Populazzi comes out August 1st, please feel free to Pre-order now….no matter what your age!

Book Giveaway: The Divining Wand is giving away two copies of Populazzi by Elise Allen in a random drawing of comments left only on this specific post. Comments left on other posts during the week will not be eligible. The deadline is Wednesday, June 15, 2011 at 7:00 p.m. EDT with the winners to be announced here in Thursday’s post. If you enter, please return Thursday to see if you’re a winner.

Meg Waite Clayton and The Four Ms. Bradwells

April 18, 2011 By: larramiefg Category: Book Presentations, Books


National bestselling author Meg Waite Clayton (The Wednesday Sisters) had a dream of becoming a novelist but — not knowing how to achieve that career — she went to college to become a doctor and emerged from academia seven years later as a corporate lawyer. Truth and dreams have a way of being recognized though. They did for Meg and they also did for her characters in The Four Ms. Bradwells.

Intelligent, insightful, and issue-complicated, the story is an ode to the author’s law school friends and the University of Michigan Law School itself. The combination of the two helped her discover and explore the strengths she needed to face the challenges of being a women in a restricted, male-dominated professional world thirty years ago. Have things changed? Well that’s the basis for the novel which asks the intriguing question: What would happen if four women told the truth about their lives?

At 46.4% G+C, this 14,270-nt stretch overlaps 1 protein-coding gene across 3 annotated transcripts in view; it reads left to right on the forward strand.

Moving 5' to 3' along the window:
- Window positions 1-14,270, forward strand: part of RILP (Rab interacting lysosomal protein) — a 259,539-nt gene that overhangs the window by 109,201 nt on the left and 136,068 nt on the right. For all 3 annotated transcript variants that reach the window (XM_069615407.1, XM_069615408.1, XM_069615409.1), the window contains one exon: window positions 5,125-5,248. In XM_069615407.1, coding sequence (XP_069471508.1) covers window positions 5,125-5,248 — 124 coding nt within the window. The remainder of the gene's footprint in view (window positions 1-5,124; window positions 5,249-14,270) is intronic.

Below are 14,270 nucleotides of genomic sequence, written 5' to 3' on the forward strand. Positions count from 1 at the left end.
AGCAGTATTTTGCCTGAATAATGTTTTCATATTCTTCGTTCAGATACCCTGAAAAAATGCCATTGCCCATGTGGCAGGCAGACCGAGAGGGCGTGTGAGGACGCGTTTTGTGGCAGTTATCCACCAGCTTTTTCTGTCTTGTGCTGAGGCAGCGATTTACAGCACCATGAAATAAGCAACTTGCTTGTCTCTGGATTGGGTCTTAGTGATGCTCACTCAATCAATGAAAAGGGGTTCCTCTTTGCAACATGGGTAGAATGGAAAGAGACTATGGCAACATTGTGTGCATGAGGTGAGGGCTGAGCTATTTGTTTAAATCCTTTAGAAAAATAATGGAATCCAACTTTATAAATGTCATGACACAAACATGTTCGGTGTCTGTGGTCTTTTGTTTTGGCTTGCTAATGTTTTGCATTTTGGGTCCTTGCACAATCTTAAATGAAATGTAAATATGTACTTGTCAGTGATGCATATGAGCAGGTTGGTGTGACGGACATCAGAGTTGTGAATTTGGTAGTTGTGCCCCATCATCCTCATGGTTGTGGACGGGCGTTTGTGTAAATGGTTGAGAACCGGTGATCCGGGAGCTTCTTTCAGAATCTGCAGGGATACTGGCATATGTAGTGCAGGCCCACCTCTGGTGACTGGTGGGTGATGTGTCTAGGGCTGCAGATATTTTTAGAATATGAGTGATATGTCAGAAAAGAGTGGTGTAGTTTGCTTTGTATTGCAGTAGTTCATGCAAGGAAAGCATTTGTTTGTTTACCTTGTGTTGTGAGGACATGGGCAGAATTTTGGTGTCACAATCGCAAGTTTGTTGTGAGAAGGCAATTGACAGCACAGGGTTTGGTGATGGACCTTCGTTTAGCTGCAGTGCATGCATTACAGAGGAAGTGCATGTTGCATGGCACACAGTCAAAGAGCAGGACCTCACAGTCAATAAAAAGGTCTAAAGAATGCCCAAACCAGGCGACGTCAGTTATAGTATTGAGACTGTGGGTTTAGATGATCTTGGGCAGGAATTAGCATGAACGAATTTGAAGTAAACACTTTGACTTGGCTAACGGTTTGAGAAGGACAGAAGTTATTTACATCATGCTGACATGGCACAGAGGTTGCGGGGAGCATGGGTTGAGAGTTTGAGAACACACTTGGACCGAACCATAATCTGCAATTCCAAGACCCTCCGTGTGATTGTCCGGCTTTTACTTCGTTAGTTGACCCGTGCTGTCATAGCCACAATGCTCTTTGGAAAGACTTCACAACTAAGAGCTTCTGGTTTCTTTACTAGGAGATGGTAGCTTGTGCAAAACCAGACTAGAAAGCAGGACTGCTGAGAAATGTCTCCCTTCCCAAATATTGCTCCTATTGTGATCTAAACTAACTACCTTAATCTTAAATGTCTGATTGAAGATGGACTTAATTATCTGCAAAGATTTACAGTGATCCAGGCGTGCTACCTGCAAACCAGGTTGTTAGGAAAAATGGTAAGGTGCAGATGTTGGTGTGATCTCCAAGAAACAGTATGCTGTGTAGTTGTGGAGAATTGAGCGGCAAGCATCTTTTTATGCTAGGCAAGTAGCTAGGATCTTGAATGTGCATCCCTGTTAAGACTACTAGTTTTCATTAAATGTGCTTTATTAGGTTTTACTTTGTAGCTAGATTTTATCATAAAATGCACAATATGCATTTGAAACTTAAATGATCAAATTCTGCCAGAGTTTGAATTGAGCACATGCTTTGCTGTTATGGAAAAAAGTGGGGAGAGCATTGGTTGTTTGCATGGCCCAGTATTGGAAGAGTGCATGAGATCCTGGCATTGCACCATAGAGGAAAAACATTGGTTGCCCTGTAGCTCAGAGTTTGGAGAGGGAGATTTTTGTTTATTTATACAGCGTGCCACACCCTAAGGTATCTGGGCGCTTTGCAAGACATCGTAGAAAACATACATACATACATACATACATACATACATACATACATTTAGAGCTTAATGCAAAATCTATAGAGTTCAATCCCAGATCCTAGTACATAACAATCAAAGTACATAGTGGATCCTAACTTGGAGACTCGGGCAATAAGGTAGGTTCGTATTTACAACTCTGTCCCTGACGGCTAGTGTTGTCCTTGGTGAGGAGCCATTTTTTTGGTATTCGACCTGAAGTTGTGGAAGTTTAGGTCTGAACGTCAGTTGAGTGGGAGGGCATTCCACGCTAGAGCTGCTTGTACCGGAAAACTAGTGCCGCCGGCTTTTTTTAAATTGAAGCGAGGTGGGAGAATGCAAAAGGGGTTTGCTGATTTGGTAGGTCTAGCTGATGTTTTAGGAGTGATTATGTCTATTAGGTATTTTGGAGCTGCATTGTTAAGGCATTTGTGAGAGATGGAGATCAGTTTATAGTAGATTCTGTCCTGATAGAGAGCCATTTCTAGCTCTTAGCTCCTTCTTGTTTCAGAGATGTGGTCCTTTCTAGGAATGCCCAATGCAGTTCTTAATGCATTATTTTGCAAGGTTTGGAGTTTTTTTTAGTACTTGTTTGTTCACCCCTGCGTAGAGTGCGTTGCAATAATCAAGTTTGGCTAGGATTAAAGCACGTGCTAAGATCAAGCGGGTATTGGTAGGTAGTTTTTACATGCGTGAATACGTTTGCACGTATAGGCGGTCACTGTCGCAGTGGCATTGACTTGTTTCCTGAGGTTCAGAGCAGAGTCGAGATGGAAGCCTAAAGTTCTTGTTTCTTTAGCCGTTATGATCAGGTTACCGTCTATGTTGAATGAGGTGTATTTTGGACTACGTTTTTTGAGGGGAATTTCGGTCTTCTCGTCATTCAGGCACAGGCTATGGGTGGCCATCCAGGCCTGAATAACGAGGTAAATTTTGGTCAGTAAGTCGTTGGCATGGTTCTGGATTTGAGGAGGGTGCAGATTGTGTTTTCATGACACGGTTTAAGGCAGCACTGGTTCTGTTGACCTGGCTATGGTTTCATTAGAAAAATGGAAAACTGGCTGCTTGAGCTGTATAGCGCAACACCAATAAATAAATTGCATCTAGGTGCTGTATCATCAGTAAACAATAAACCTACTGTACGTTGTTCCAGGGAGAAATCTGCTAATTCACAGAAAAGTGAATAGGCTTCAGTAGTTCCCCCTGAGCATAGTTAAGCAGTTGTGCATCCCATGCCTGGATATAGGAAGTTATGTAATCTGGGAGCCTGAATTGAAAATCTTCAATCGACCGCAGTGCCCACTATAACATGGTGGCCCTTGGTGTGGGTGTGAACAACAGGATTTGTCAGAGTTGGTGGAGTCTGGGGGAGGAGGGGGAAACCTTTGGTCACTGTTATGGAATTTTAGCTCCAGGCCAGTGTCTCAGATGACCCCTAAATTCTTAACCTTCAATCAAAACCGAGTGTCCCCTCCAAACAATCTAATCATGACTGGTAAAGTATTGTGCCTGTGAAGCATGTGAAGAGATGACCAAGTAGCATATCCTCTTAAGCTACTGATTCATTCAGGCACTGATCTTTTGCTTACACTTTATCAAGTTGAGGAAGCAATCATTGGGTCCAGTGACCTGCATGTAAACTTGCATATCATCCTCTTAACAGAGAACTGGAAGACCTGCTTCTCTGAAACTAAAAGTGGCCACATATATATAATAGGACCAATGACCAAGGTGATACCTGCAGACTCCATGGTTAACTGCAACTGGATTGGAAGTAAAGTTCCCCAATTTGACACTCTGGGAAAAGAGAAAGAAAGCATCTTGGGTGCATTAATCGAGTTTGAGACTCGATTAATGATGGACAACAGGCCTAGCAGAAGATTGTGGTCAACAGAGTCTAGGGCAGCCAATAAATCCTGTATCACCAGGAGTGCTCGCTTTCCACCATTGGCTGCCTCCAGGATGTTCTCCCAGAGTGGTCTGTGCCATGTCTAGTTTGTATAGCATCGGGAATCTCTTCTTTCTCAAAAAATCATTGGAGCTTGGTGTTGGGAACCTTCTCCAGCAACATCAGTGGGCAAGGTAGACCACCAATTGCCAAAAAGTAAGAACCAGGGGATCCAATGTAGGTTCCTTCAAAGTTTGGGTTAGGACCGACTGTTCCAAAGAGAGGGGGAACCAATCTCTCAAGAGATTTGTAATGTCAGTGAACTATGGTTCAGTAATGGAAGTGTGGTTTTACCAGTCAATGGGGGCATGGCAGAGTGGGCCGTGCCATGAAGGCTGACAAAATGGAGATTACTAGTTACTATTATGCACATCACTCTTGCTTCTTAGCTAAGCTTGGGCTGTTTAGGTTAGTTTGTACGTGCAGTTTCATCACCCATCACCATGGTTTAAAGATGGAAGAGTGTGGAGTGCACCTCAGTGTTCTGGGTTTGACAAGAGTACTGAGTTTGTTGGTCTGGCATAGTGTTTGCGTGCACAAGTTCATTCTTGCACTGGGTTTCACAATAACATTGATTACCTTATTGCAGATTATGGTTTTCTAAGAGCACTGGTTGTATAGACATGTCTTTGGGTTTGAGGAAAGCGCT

These women/friends answer as the storyline evolves into the novel’s synopsis:

Mia, Laney, Betts, and Ginger, best friends since law school, have reunited for a long weekend as Betts awaits Senate confirmation of her appointment to the Supreme Court. Nicknamed “the Ms. Bradwells” during their first class at the University of Michigan Law School in 1979—when only three women had ever served full Senate terms and none had been appointed to the Court—the four have supported one another through life’s challenges: marriages and divorces, births and deaths, career setbacks and triumphs large and small. Betts was, and still is, the Funny One. Ginger, the Rebel. Laney, the Good Girl. And Mia, the Savant.

But when the Senate hearings uncover a deeply buried skeleton in the friends’ collective closet, the Ms. Bradwells retreat to a summer house on the Chesapeake Bay, where they find themselves reliving a much darker period in their past—one that stirs up secrets they’ve kept for, and from, one another, and could change their lives forever.

Once again, Meg Waite Clayton writes inspiringly about the complex circumstances facing women and the heartfelt friendships that hold them together. Insightful and affecting, The Four Ms. Bradwells is also a captivating tale of how far people will go to protect the ones they love.